Diabetes Management Lecture 2
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Diabetes Management Lecture 2 Diabetes Management Lecture 2 Presentation Transcript

  • The Basics of Blood Glucose Control (or The Cans and Cannots of Good Diabetes Management ) Lecture 2 by Eric Holzman
  • A Diabetic’s Guide to Managing Diabetes Carbohydrates—our friend and our enemy • Food is the human body’s energy source. • Most of our food comes from plants. • Our digestive system converts carbohydrate in plants to glucose. • Glucose is present in our blood stream at all times. – primary source of energy for the body’s cells. – excess glucose is stored as fat. • Glucometer: device that measures the amount of glucose in blood. • A non-diabetic person has about 90 milligrams of glucose per deca-liter of blood* – or just 1 teaspoon in the entire human circulatory system. – Amount is controlled very tightly by the pancreas and liver. *Guyton & Hall, p.890. 9-13-07 by Eric Holzman 2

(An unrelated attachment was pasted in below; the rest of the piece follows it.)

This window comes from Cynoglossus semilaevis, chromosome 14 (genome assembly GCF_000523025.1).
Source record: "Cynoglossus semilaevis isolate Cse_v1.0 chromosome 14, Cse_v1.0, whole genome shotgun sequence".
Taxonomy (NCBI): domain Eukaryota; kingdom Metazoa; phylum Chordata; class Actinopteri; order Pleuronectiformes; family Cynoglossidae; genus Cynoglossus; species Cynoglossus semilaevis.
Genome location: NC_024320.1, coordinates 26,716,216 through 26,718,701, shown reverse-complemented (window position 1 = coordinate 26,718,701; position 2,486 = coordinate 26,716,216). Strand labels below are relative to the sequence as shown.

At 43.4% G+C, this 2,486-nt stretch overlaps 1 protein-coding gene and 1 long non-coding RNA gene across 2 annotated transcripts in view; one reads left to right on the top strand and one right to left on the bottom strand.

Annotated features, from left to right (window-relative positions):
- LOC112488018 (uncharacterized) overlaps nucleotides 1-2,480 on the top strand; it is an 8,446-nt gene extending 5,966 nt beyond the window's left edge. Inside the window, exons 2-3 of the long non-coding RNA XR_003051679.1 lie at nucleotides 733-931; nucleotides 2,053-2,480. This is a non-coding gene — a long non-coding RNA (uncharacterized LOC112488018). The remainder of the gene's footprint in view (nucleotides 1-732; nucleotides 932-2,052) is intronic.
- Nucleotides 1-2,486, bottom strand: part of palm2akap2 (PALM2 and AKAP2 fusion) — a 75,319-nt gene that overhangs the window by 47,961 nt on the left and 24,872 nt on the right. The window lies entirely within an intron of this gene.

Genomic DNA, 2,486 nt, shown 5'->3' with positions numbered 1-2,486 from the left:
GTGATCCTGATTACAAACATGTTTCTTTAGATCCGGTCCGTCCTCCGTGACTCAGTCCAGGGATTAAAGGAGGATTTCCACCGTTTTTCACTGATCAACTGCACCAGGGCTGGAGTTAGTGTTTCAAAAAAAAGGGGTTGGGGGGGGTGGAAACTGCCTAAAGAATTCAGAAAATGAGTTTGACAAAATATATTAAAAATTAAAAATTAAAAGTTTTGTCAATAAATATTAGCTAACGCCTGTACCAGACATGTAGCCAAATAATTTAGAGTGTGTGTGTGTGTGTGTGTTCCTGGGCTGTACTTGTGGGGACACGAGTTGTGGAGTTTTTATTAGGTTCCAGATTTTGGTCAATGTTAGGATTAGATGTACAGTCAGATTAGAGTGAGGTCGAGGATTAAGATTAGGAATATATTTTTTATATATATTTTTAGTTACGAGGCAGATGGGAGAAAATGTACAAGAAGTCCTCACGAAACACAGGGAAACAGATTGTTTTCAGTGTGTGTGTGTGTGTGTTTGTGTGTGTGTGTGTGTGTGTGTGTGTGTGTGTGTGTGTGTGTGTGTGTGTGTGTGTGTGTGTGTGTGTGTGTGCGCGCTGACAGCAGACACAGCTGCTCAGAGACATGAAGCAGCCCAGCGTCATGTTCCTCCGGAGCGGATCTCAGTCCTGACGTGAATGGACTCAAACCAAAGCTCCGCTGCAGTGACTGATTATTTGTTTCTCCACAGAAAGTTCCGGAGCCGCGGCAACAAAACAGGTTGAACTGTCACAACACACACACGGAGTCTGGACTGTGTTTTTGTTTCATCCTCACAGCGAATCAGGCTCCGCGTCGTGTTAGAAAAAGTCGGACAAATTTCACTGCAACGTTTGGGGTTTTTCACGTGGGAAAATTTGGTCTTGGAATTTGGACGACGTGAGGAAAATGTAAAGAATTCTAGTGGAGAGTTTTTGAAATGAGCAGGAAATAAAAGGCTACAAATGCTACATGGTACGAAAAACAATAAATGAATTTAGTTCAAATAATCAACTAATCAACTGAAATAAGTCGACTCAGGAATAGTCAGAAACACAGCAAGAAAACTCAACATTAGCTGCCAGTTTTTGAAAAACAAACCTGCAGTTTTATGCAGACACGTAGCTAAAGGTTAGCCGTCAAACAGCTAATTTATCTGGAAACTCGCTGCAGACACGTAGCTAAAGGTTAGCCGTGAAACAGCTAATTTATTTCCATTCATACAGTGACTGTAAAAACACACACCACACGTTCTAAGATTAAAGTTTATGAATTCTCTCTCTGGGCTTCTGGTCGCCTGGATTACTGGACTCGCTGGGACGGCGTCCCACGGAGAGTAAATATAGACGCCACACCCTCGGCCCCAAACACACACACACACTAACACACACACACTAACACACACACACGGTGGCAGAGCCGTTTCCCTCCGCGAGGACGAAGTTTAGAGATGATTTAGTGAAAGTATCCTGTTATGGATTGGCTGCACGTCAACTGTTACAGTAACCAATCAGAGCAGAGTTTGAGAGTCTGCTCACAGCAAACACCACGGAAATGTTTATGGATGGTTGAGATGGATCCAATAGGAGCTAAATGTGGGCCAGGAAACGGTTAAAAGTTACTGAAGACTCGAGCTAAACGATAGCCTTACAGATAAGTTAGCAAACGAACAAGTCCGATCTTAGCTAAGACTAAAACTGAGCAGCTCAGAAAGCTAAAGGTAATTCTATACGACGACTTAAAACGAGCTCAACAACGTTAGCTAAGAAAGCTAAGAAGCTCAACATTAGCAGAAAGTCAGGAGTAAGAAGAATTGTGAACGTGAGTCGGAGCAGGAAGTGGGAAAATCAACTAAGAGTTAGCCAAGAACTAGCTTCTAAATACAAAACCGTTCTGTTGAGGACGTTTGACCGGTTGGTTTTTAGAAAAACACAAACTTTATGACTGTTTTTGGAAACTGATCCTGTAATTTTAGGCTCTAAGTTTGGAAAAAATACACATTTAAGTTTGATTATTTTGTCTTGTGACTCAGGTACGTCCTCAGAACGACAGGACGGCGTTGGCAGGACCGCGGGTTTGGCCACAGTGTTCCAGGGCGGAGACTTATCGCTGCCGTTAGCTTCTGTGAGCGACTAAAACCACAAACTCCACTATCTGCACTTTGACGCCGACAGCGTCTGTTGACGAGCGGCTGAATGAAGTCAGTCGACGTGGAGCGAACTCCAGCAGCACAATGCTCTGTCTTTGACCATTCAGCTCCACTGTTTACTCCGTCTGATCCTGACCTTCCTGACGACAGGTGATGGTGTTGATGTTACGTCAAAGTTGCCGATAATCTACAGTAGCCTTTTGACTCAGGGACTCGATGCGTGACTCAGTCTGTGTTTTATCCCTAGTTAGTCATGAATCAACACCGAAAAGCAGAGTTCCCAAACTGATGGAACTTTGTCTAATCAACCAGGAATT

• A Diabetic’s Guide to Managing Diabetes Insulin—we cannot live without it • Insulin is a hormone secreted by the pancreas. • It must be present for glucose to enter a cell. • Diabetics suffer from insulin-related problems. • A person with untreated diabetes can easily have a blood glucose level that is many times the normal concentration. *Guyton & Hall, p.890. 9-13-07 by Eric Holzman 3
  • A Diabetic’s Guide to Managing Diabetes Diabetes is caused by the body’s inability to make or use insulin • Specialized cells in the pancreas create insulin. • Type 1 diabetes: body attacks pancreas & destroys insulin-making cells. • Type 2 diabetes: insulin ineffective in transferring glucose across cellular boundary. • Diabetics have too much glucose in their blood. • Over time, high blood glucose wears down the entire body. Type 1 Diabetes: Immune system attacks pancreas’ Type 2 Diabetes: insulin-producing cells. insulin is unable to transfer glucose into Blood flows to every cells effectively. part of the body. glucose insulin cell 9-13-07 by Eric Holzman 4
  • A Diabetic’s Guide to Managing Diabetes Diabetes left untreated means a shorter life and horrible complications • The damage caused by diabetes accumulates over time. • Too much blood glucose will damage nearly every organ in your body. • Severe complications such as kidney failure, blindness, heart failure, stroke and nerve damage are sure to occur. 9-13-07 by Eric Holzman 5